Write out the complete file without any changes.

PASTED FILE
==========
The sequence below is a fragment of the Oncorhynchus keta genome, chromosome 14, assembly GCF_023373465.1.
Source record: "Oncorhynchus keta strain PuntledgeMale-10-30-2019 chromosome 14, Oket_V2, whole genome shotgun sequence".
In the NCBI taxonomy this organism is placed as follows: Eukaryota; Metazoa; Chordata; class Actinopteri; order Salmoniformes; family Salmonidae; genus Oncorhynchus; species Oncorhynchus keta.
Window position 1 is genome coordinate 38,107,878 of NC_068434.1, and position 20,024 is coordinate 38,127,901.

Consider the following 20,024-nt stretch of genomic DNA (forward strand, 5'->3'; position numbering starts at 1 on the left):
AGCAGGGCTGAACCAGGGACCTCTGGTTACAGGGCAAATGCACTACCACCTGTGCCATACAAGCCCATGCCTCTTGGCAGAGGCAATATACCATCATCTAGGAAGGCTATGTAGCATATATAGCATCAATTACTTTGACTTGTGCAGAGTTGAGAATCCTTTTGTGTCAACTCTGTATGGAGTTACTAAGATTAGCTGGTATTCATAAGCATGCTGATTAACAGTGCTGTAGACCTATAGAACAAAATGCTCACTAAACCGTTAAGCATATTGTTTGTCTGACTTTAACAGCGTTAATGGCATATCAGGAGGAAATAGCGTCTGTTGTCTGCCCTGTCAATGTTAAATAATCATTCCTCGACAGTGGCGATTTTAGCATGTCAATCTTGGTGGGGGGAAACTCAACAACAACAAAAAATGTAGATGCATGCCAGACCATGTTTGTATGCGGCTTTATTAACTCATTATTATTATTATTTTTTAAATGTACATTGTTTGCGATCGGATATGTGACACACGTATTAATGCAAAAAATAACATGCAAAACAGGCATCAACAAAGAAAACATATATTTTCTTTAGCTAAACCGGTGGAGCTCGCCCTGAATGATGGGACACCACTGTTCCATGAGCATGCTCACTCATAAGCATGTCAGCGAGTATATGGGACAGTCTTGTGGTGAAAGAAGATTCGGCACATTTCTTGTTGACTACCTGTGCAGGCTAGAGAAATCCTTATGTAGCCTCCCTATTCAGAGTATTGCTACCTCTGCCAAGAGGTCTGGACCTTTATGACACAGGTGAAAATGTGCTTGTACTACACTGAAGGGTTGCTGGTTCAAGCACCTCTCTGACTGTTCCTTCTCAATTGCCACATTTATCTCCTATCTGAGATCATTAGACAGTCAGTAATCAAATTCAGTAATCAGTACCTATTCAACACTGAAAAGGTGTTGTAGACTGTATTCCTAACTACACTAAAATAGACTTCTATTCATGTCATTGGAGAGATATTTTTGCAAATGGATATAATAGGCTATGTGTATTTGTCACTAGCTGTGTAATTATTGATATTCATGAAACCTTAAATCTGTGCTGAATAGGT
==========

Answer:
The sequence below is a fragment of the Oncorhynchus keta genome, chromosome 14, assembly GCF_023373465.1.
Source record: "Oncorhynchus keta strain PuntledgeMale-10-30-2019 chromosome 14, Oket_V2, whole genome shotgun sequence".
In the NCBI taxonomy this organism is placed as follows: Eukaryota; Metazoa; Chordata; class Actinopteri; order Salmoniformes; family Salmonidae; genus Oncorhynchus; species Oncorhynchus keta.
Window position 1 is genome coordinate 38,107,878 of NC_068434.1, and position 20,024 is coordinate 38,127,901.

Consider the following 20,024-nt stretch of genomic DNA (forward strand, 5'->3'; position numbering starts at 1 on the left):
AGCAGGGCTGAACCAGGGACCTCTGGTTACAGGGCAAATGCACTACCACCTGTGCCATACAAGCCCATGCCTCTTGGCAGAGGCAATATACCATCATCTAGGAAGGCTATGTAGCATATATAGCATCAATTACTTTGACTTGTGCAGAGTTGAGAATCCTTTTGTGTCAACTCTGTATGGAGTTACTAAGATTAGCTGGTATTCATAAGCATGCTGATTAACAGTGCTGTAGACCTATAGAACAAAATGCTCACTAAACCGTTAAGCATATTGTTTGTCTGACTTTAACAGCGTTAATGGCATATCAGGAGGAAATAGCGTCTGTTGTCTGCCCTGTCAATGTTAAATAATCATTCCTCGACAGTGGCGATTTTAGCATGTCAATCTTGGTGGGGGGAAACTCAACAACAACAAAAAATGTAGATGCATGCCAGACCATGTTTGTATGCGGCTTTATTAACTCATTATTATTATTATTTTTTAAATGTACATTGTTTGCGATCGGATATGTGACACACGTATTAATGCAAAAAATAACATGCAAAACAGGCATCAACAAAGAAAACATATATTTTCTTTAGCTAAACCGGTGGAGCTCGCCCTGAATGATGGGACACCACTGTTCCATGAGCATGCTCACTCATAAGCATGTCAGCGAGTATATGGGACAGTCTTGTGGTGAAAGAAGATTCGGCACATTTCTTGTTGACTACCTGTGCAGGCTAGAGAAATCCTTATGTAGCCTCCCTATTCAGAGTATTGCTACCTCTGCCAAGAGGTCTGGACCTTTATGACACAGGTGAAAATGTGCTTGTACTACACTGAAGGGTTGCTGGTTCAAGCACCTCTCTGACTGTTCCTTCTCAATTGCCACATTTATCTCCTATCTGAGATCATTAGACAGTCAGTAATCAAATTCAGTAATCAGTACCTATTCAACACTGAAAAGGTGTTGTAGACTGTATTCCTAACTACACTAAAATAGACTTCTATTCATGTCATTGGAGAGATATTTTTGCAAATGGATATAATAGGCTATGTGTATTTGTCACTAGCTGTGTAATTATTGATATTCATGAAACCTTAAATCTGTGCTGAATAGGT